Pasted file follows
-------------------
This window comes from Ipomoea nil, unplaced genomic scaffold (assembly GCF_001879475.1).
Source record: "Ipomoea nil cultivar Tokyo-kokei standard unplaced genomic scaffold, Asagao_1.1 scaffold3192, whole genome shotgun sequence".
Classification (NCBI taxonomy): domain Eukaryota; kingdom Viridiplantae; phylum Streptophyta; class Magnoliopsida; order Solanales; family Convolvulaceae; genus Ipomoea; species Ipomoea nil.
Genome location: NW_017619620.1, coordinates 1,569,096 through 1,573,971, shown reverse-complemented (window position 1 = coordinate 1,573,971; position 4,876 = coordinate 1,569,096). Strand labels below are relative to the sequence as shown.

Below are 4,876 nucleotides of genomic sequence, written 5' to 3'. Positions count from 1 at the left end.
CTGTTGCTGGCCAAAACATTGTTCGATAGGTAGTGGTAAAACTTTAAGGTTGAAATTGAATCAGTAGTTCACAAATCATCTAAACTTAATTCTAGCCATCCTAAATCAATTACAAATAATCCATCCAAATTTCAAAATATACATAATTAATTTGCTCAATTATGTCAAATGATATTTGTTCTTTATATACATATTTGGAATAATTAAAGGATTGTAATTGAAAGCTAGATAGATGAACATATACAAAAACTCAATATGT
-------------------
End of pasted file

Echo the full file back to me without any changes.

This window comes from Ipomoea nil, unplaced genomic scaffold (assembly GCF_001879475.1).
Source record: "Ipomoea nil cultivar Tokyo-kokei standard unplaced genomic scaffold, Asagao_1.1 scaffold3192, whole genome shotgun sequence".
Classification (NCBI taxonomy): domain Eukaryota; kingdom Viridiplantae; phylum Streptophyta; class Magnoliopsida; order Solanales; family Convolvulaceae; genus Ipomoea; species Ipomoea nil.
Genome location: NW_017619620.1, coordinates 1,569,096 through 1,573,971, shown reverse-complemented (window position 1 = coordinate 1,573,971; position 4,876 = coordinate 1,569,096). Strand labels below are relative to the sequence as shown.

Below are 4,876 nucleotides of genomic sequence, written 5' to 3'. Positions count from 1 at the left end.
CTGTTGCTGGCCAAAACATTGTTCGATAGGTAGTGGTAAAACTTTAAGGTTGAAATTGAATCAGTAGTTCACAAATCATCTAAACTTAATTCTAGCCATCCTAAATCAATTACAAATAATCCATCCAAATTTCAAAATATACATAATTAATTTGCTCAATTATGTCAAATGATATTTGTTCTTTATATACATATTTGGAATAATTAAAGGATTGTAATTGAAAGCTAGATAGATGAACATATACAAAAACTCAATATGT